That said, the most important factor is what show do you feel would best show off your talents?  That's the show you should target. If you really don’t get MODERN FAMILY or like MODERN FAMILY then don’t spec one. On the other hand, if you are Barney, then HOW I MET YOUR MOTHER is your "quid pro bro".

Among the preferred specs to write these days – and I’m just guessing here but I’d say MODERN FAMILY, PARKS & RECREATION, COMMUNITY, BIG BANG THEORY, maybe BORED TO DEATH.

I’d give the freshmen comedies a few more weeks before tackling one of them.  I wouldn't put too much time into plotting out a spec RUNNING WILDE.

And if you have a great GARY UNMARRIED, sorry but junk it.

Here’s one from Richard Carpenter (I assume not the one who was Karen’s brother since he’s from Milwaukee):

Do writers for a series have a list of special talents of the actors, or do they ask around when they need something special for a scene?


There was an episode of Modern Family that centered around Cameron playing drums, an episode for which the actor really had to know how to play, and not just fake his way through it. I can't imagine even starting such a script before you knew it was possible to pull off.


Were there any cases in your shows where you used such a special talent, and if so how did that come to be?

Not a list per se but usually on actors’ resumes they will list their “skills”. I always check that because I am forever amused at what they consider to be “talents”. Bicycling, suitcase packing, stenciling, old lady impersonation, can throw a spiral, cook tacos, look good in shorts.

Normally you don’t have to ask actors what their special skills are. They’re happy to volunteer that info. And sometimes we’ll try to work those skills into shows. Eric Stonestreet really was a clown in his past life.  MODERN FAMILY parlayed that knowledge into Emmys.    On that Mary Tyler Moore show David and I did where we gave Katey Sagal her first job, we knew she could sing (she was once one of Bette Midler’s Harletts) and found a way to have her sing in an episode.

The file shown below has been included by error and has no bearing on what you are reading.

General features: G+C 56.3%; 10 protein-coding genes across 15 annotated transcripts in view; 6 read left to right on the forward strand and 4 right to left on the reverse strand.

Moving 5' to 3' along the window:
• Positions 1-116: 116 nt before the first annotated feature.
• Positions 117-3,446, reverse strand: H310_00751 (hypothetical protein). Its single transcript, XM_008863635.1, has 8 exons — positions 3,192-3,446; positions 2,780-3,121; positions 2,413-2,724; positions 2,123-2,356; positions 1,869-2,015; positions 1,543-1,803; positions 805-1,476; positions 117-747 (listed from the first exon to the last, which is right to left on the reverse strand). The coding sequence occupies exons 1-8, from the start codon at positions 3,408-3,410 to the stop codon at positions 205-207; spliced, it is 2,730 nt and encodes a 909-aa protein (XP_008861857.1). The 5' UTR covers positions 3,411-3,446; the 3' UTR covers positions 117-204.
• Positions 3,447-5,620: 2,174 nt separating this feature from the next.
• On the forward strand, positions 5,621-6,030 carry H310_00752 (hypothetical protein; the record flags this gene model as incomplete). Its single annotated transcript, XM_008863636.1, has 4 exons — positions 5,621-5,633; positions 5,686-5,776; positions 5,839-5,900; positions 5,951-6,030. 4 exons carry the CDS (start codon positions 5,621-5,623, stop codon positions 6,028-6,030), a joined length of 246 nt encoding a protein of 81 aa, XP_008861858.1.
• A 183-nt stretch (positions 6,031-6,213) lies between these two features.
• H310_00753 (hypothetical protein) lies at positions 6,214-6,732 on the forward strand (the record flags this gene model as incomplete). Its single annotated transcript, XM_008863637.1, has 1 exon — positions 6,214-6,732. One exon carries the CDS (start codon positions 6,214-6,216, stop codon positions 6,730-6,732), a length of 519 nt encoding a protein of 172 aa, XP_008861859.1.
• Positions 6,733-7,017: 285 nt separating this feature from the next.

And then there’s Jane Leeves.

In the first year of FRASIER there was an episode where they needed her to play pool. Jane had never played pool so a tutor was enlisted to hastily teach her the fundamentals. After two days she was making trick shots. The tutor said he had never met anybody who picked it up faster and was as naturally talented at pool as Jane. He said she could be a professional after three days. Sometimes these people are just brimming with gifts. (I also understand that Jane is good at stenciling.)

Jim Miller wonders:

Why don't TV writers ever use the wisdom of the crowds by publishing and taking comments on a script before the script was shot? Fans could even vote on which jokes worked.

Jim, that’s an honest question but I can tell you there is NOTHING in the world, the universe that would piss off a comedy writer more than people voting on his jokes.


My post yesterday dealt with this to a certain extent. Audiences vote with their laughter.

And finally, from Eduardo Jencarelli:

Regarding those Simpsons episodes you wrote, did you and David get paid extra for creating the Capital City Goofball on Dancin' Homer and Ronnie Beck on Saturdays of Thunder?